Manicheism in Africa beyond Egypt and in Europe. Manicheism must have penetrated North Africa beyond Egypt already in the 3rd century, because the anti-Manichean decree of Diocletian (issued probably in 297 CE) was addressed to Julianus, the governor of Africa Proconsularis (present-day Tunisia and Libya). The great name of Manichean evangelism was Adimantus, who is reported to have written a polemic treatise against Moses and the other prophets of the Old Testament. As early as St. Augustine, he was identified with Mani’s disciple Addās, and this opinion is now largely accepted (Merkelbach, 1984, pp. 51-52; 1985, pp. 57-58; Tubach, 1995, pp. 170-74; presupposed in Sfameni Gasparro, 2000, pp. 546-59; sceptical is Drijvers, 1983, p. 176; Decret accepts the identity of Adimantus and Addās but distinguishes between this African Addās and Mani’s apostle to Syria and Egypt; 1994, cols. 94-95).

The methods, means, and limits of the Manichean missionary technique in the western part of the late Roman empire have been retraced in an exemplary way by Brown (1969, pp. 92-103). Manicheism must also have advanced into Italy and certainly to other parts of western Europe, which is proven by the presence of Manicheans and their high­-ranking sympathizers in the city of Rome in 383/84 CE, when Augustine lived there (Brown, 1967, pp. 69-70).

St. Augustine encountered Manicheism in Carthage and Hippo Regius in the 370s, and he confessed later that he had been its lay follower for nine years. He became the determined adversary of the Manicheans and competed with the most ardent propagators of Manicheism in North Africa, the bishop Faustus, the presbyter Fortunatus, and Felix “the doctor,” in public disputations in 392 and 404 (see Decret, 2002, cols. 1252-55, 1263-65). St. Augustine’s activities essentially contributed to the decline and disappearance of Manicheism in North Africa at the turn of the 4th to the 5th century.

A mission to Armenia? The Sogdian fragment of the Manichean Missionary History, So 18224 (ed. Sundermann, 1981, pp. 45-49), reports about the conversion of a king of rybʾn by Mani’s disciple Gavryahb (Gabriabios). I have tried to explain rybʾn as the name of modern Erevan and its ruler as a local petty king in Armenia (Sundermann, 1974, p. 138; 1981, p. 45). J. Russell argued in favor of “Arebanos in Armenia” and against Erevan, which was unimportant at that time (1998, pp. 22-23). He further maintained that the Manichean legend was coined on the Christian Vitae Thaddaei et Bartholomaei, but the story of a spectacular conversion after the marvelous healing of a young girl is also an old, familiar motive of the Manichean hagiography (Sundermann, 1981, pp. 23-24; Römer 1994, pp. 1-26), and the existence of a Manichean community in Armenia already in the 3rd century is proven by Mani’s “letter to Armenia” (Sogd. M 915 /13/ ʾrmyn (f)[rwrṯyy], cf. Henning, 1952, p. 206, with n. 9; Ar. resāla arminiya in the Fehrest, ed. Flügel, pp. 73.14, 103; tr. Dodge, p. 799).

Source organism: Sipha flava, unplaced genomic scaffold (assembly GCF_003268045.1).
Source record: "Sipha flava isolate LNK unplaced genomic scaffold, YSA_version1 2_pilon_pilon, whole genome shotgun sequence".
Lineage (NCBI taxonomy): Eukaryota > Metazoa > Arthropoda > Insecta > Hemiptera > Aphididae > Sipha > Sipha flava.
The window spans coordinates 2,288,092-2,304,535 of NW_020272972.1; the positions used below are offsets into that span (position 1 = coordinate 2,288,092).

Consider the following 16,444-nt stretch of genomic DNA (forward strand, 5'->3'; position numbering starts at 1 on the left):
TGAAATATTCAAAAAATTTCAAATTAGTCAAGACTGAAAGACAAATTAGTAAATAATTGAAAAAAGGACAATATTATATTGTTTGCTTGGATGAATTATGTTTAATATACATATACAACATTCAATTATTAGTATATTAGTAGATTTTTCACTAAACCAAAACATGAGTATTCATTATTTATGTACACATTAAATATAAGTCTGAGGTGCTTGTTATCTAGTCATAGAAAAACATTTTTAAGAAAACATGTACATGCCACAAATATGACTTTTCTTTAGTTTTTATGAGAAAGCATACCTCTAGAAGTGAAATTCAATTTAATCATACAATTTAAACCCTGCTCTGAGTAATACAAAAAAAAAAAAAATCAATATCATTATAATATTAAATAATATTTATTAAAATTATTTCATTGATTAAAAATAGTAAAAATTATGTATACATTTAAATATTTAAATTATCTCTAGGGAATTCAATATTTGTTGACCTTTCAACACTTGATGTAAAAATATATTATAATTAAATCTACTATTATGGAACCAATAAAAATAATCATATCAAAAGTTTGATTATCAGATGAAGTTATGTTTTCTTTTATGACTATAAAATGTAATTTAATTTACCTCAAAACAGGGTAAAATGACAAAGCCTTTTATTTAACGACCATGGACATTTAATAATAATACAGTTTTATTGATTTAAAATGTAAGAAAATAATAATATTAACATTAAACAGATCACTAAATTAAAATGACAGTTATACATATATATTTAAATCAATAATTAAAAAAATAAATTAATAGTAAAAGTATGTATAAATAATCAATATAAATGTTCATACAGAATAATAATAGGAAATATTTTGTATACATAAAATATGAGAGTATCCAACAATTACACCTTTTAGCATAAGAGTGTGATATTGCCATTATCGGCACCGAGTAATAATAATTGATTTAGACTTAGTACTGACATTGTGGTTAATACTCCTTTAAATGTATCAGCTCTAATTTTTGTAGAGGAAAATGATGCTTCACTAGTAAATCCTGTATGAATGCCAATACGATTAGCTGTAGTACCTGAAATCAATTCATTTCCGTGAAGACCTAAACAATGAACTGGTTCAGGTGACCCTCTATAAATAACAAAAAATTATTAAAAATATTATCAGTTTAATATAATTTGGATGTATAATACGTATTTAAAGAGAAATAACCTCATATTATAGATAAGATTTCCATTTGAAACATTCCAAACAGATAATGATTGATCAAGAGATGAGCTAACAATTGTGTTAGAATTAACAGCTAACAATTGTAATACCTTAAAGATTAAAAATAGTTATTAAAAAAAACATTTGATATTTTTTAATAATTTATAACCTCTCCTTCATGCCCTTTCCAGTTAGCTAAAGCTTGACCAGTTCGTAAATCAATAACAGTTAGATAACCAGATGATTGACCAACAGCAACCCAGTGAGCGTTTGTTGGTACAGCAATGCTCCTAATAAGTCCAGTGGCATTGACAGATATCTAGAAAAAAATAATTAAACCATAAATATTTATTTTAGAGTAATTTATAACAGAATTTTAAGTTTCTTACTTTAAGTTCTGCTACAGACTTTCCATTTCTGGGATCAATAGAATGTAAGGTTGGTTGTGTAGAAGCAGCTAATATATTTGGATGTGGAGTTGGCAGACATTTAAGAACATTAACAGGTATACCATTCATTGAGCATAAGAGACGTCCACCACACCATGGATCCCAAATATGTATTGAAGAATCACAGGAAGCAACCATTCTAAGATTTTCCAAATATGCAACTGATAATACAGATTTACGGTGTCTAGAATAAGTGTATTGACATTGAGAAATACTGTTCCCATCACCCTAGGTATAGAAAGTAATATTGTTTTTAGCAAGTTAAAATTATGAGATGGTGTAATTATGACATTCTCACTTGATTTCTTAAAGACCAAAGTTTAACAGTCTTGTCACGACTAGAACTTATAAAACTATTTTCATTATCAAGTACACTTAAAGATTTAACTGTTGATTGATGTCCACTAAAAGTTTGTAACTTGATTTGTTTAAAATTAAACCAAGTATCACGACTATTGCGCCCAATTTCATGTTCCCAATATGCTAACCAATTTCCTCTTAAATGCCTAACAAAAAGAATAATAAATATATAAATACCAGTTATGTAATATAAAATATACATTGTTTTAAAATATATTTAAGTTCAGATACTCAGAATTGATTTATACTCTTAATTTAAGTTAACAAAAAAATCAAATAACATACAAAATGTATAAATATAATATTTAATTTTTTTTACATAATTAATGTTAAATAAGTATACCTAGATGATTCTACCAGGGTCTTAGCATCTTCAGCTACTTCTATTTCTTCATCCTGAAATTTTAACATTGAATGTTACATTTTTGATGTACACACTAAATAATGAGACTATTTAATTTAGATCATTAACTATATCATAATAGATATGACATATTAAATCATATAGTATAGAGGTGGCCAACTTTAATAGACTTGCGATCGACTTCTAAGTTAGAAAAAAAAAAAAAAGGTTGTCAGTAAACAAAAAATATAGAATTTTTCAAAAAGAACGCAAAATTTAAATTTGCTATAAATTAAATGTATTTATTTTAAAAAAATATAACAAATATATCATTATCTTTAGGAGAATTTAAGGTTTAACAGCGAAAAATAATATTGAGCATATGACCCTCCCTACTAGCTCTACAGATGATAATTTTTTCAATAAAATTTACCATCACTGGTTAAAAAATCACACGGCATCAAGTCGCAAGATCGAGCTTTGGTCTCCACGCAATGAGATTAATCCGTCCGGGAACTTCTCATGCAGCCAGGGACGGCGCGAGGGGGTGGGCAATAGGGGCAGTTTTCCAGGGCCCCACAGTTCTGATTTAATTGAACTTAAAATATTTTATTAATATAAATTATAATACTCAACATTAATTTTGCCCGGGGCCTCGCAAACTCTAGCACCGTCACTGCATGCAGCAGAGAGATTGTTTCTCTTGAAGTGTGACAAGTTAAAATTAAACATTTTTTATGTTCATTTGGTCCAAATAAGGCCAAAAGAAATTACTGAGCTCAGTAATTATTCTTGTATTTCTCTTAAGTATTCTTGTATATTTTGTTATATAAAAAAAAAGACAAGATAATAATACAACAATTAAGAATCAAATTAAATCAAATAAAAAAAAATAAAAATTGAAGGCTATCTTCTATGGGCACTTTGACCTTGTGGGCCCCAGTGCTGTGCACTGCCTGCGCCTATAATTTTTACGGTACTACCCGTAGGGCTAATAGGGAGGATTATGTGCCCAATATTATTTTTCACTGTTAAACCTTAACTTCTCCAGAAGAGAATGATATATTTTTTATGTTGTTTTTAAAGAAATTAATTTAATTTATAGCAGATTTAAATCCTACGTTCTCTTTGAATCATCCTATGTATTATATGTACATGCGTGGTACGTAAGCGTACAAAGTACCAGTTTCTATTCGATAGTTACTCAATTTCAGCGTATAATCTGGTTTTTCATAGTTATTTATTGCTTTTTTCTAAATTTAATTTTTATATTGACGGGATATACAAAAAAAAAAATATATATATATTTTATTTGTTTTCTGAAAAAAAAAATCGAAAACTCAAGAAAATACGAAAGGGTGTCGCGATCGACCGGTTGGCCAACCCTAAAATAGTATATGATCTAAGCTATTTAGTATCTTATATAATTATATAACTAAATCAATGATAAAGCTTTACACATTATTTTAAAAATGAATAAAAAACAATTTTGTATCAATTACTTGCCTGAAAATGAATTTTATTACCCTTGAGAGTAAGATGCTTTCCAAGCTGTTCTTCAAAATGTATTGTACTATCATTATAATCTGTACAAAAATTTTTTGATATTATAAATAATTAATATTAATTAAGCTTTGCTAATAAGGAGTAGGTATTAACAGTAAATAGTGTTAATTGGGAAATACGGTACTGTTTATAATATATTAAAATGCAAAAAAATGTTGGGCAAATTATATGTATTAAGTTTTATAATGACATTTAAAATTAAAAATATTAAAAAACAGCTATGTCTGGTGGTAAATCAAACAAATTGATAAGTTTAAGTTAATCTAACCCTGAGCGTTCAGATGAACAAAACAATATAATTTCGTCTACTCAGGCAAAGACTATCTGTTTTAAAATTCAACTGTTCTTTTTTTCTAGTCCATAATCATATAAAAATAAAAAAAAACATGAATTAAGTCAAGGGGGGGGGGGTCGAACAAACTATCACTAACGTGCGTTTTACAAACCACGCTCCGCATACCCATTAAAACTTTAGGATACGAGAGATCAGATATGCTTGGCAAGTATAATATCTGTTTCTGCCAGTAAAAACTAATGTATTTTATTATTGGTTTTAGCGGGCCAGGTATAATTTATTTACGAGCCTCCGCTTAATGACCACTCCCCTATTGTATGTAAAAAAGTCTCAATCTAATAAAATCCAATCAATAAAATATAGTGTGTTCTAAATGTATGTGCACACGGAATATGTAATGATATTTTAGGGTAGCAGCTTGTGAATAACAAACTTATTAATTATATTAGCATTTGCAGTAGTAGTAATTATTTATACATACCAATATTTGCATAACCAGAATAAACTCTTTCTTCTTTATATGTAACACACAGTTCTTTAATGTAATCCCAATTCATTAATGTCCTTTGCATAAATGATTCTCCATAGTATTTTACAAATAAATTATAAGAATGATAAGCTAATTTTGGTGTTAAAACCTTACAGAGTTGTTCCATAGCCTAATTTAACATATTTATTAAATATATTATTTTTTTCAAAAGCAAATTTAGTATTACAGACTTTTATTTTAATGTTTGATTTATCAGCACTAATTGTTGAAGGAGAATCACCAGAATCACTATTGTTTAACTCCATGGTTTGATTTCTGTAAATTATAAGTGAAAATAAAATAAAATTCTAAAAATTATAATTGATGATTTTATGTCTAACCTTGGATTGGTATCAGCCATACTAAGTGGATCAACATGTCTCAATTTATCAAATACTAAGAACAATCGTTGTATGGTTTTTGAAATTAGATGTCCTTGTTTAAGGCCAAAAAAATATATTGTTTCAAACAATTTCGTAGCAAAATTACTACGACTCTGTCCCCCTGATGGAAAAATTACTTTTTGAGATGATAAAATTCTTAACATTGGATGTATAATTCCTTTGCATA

Manicheism in Byzantium. We simply do not know by whom, when, and by which route Mani’s gospel was taken to Asia Minor and to Byzantium, which from 330 CE was the capital of the Roman empire. We can only state that by that time Manicheism was already present there, more or less tolerated until the end of the 4th century and even supported by adherents and sympathizers in the ruling class, such as the dux, comes, and magister peditum Sebastianus (d. 378) who was supposed to be a Manichean auditor (which was, however, sheer calumny, according to Tardieu, 1988, pp. 494-500); the pagan rhetor and literate Libanius (d. 393?), who intervened in favor of the Manicheans (de Stoop, 1909, p. 70); and also the liberal Christian comes, proconsul, and praefectus praetorio Strategius Musonius (d. 371) who informed and advised the emperor Constantine the Great (r. 305-37, sole ruler from 324) on Manichean affairs. All these personalities have a Syriac background (Brown, 1969, pp. 96-97), and that points to Syria as the immediate starting point of the Manichean mission to Byzantium.

In the late 4th century, a leading figure of Manicheism in Asia Minor seems to have been Agapius the “doctor,” known to us through Photios (d. ca. 900) as an exegete who tried to outwardly adapt Mani’s doctrine as much as possible to the Christian dogma. An oeuvre of 23 volumes is ascribed to him (de Stoop, 1909, pp. 66-69). Manicheism advanced beyond the capital Byzantium to the Balkans, where it is attested by a tombstone in Salona (in Dalmatia, near present-day Split, Croatia) which dates, according to F. Cumont, about 300 CE (see Adam, 1969, pp. 106-7).

Missions to northeastern Iran and Central Asia. According to the Manichean Missionary History, Mani sent from Ḥulwān (MPers. hlwn), a town at the western fringe of the Iranian plateau, on the way from Ctesiphon to Parthia, a group of missionaries under the teacher Mār Ammō and a prince Ardavān to Abaršahr, that is, Khorasan (Andreas and Henning, 1933, pp. 302-3 = 1977 I, pp. 199-200; Sundermann, 1981, pp. 27, 39-41). Ammō was familiar with the Parthian script and language, which may have made him fitter than others for that task. Ammō is regarded as the founding father of the particular East Manichean church later known as the community of the dēnāwarān (see DINĀVARIYA), and he paved the way farther east to the territory of the Uighurs, where Manicheism was to gain its greatest missionary success in their conversion.